People decisions are, perhaps, the most important decisions we make. That is true whether we are selecting an employee, a business partner, a mate or a friend. Who we decide to take on the journey with us can ultimately determine our success in business, marriage and relationships. Making wise choices in the beginning provides a better chance of success in the end.
Understanding the WHY of an organization through determining the purpose is critical. Understanding WHAT the organization will produce, serve, sell is crucial. However, it is the WHO that actually produces, serves and sells. The WHO delivers! Purpose, strategy and tactics can be carved in granite and become somewhat static. The WHO is dynamic, ever changing, depending on the skills, talents, personalities, ideas and thinking involved.
There are 5 important steps to selecting the right WHO:
1. Carefully craft the profile of the role you wish to fill on your team. Consider current strengths and weaknesses and staff to the gaps. Use every hire as a chance to make adjustments of your team to maximize everyone’s talent.
2. Cast a wide net in search for candidates. Source candidates from different networks to generate a diverse candidate pool. Differences can energize a team and introduce new ideas. Sometimes, fresh ideas from different perspectives can stimulate a breakthrough to a new level of team performance.
3. Always check references. When properly conducted, referencing checking can be the most valuable tool in the selection toolbox. It has been said, “past performance is the best predictor of future performance.” If that is so, then fully understanding someone’s past performance gives you great information to choose the best candidate to help your team. Invest the necessary time to gain this helpful insight.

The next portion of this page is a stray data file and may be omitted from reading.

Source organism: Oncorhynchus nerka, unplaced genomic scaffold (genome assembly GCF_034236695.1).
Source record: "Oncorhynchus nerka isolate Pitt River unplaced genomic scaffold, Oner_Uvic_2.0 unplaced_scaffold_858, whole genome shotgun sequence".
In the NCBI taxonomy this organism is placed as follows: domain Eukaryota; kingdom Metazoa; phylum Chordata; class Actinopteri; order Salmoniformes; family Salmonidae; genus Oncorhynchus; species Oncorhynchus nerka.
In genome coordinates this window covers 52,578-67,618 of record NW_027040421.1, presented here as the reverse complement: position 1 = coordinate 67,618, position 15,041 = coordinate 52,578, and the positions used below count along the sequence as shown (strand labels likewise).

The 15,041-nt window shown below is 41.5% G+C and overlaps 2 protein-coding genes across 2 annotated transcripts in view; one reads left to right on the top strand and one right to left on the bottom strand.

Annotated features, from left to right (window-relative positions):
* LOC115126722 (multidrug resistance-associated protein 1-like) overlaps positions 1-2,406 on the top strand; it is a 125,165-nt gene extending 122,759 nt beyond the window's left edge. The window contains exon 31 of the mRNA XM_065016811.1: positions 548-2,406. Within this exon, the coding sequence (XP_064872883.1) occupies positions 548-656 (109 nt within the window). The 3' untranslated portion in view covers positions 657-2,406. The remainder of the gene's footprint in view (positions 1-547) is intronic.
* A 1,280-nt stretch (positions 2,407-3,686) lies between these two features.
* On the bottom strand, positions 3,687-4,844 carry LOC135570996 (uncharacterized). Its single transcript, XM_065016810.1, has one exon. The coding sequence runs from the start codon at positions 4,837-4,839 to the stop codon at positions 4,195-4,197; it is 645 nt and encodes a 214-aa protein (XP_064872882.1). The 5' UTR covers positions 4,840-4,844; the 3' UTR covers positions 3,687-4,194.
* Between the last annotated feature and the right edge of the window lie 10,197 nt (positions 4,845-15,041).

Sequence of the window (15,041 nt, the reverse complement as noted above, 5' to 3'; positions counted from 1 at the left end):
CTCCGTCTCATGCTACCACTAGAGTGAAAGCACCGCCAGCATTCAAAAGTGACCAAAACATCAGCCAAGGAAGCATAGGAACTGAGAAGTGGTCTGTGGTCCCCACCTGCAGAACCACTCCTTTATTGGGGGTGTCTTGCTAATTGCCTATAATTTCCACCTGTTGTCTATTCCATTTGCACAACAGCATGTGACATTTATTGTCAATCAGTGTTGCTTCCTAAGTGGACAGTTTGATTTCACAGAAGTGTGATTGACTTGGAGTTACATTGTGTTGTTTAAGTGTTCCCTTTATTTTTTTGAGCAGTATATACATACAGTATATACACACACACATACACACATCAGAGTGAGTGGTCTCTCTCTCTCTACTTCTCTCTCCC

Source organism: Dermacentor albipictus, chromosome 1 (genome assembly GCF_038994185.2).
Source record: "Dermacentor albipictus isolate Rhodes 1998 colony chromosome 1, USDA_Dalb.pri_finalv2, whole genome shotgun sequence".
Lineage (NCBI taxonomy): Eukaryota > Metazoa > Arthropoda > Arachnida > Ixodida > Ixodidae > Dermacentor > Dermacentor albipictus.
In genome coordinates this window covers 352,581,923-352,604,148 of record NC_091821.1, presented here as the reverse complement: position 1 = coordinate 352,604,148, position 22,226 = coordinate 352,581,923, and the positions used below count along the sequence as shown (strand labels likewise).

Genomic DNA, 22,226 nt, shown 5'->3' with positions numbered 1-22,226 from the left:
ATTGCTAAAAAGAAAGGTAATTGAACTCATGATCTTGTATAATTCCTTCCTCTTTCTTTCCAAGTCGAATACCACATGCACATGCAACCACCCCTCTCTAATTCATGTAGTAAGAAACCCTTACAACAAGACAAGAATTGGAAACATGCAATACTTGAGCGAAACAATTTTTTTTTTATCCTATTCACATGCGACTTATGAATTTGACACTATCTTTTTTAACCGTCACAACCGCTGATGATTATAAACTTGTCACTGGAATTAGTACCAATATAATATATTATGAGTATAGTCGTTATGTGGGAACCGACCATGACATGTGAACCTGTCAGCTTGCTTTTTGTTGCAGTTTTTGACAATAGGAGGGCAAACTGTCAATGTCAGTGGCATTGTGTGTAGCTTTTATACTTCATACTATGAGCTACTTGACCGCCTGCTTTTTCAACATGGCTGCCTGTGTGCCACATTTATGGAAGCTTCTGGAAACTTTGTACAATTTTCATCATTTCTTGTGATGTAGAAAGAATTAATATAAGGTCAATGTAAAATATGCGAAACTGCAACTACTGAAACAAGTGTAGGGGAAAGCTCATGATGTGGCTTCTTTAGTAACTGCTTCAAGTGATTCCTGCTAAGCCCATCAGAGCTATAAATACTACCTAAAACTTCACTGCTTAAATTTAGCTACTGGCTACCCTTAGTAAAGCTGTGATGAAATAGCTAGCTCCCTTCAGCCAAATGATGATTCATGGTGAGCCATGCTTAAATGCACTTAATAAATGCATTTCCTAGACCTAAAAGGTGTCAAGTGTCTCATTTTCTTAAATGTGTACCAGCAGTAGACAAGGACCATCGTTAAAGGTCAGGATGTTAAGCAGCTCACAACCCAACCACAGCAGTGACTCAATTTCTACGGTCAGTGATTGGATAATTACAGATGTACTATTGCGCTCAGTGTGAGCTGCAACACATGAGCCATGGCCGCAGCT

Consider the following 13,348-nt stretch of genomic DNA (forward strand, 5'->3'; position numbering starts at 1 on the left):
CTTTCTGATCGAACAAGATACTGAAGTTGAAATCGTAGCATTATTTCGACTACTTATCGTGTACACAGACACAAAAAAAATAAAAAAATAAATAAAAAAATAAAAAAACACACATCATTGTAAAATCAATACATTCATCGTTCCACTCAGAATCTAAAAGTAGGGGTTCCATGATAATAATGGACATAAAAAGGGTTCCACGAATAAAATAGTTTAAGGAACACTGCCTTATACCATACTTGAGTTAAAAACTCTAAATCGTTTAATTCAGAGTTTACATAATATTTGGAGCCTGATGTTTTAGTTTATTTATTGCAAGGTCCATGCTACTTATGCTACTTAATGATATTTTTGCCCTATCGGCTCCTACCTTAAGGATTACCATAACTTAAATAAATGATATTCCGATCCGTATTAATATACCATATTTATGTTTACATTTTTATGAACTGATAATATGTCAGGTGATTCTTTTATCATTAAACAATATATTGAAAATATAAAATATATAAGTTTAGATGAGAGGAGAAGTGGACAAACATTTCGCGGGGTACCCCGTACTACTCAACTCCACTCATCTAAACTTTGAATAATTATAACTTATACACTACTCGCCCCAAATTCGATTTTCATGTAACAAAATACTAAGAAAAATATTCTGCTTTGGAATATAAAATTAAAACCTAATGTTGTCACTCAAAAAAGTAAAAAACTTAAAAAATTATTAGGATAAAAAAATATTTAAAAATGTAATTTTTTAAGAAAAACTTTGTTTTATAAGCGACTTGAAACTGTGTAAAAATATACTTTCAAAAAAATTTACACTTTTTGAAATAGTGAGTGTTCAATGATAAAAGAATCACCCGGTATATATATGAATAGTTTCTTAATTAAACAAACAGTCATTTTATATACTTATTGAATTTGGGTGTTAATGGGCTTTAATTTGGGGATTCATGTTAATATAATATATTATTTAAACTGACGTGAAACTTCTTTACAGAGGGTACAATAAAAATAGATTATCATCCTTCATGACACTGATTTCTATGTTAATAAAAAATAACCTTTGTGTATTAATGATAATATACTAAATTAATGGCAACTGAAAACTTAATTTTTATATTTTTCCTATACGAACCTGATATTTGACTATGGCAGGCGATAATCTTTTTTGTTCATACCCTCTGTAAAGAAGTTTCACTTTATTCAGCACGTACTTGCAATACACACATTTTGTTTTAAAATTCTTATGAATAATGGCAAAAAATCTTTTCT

4. Encourage the candidate to carefully evaluate joining your team. The best people decisions, are the ones in which both the candidate and the team are certain it is a great fit. It is not enough for the leader to make a good decision to select talent. For long-term, successful relationships, the candidate must be sure it’s the best choice, too! Be sure the candidate gets an inside look at your organization . . . the good, the bad, the successes and the failures. Then, try to talk the candidate out of joining your team. If the potential team member can be talked out of it today, that is better than six months from now, when you have both made significant investments into forging the relationship.
5. Commit to success. Once you have decided and the candidate has accepted, commit yourself to the candidate’s success. Do whatever is necessary to leverage the investment you have made throughout the selection process. Implement a development plan for the new employee that leverages strengths that help the team succeed.
Surrounding ourselves with talented people whose character matches our own, whose competency matches our need and whose chemistry matches our team not only sets us up to win, but makes the endeavor much more enjoyable.